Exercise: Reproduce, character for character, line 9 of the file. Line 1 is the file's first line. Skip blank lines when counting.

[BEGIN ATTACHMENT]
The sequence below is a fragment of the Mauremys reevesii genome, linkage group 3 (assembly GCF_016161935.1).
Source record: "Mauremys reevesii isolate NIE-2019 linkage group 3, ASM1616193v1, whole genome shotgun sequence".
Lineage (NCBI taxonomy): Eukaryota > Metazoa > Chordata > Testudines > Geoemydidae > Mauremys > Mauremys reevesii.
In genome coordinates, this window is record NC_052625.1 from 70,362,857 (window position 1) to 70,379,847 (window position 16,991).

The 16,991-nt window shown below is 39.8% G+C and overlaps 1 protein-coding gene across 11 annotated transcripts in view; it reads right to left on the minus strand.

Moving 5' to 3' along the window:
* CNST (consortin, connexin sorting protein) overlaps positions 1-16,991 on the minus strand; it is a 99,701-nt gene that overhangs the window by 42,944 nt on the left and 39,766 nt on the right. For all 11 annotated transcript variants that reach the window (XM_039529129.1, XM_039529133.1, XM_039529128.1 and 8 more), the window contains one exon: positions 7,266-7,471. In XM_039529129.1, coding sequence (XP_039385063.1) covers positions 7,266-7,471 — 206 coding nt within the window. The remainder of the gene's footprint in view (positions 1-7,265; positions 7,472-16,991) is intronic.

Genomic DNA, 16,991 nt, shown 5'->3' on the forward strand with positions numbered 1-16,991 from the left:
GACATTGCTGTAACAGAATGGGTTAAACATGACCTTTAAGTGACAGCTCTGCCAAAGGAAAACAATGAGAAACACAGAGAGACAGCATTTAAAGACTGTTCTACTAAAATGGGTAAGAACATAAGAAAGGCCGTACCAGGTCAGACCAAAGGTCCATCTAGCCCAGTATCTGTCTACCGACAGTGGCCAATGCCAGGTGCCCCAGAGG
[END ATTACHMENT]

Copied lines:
GACATTGCTGTAACAGAATGGGTTAAACATGACCTTTAAGTGACAGCTCTGCCAAAGGAAAACAATGAGAAACACAGAGAGACAGCATTTAAAGACTGTTCTACTAAAATGGGTAAGAACATAAGAAAGGCCGTACCAGGTCAGACCAAAGGTCCATCTAGCCCAGTATCTGTCTACCGACAGTGGCCAATGCCAGGTGCCCCAGAGG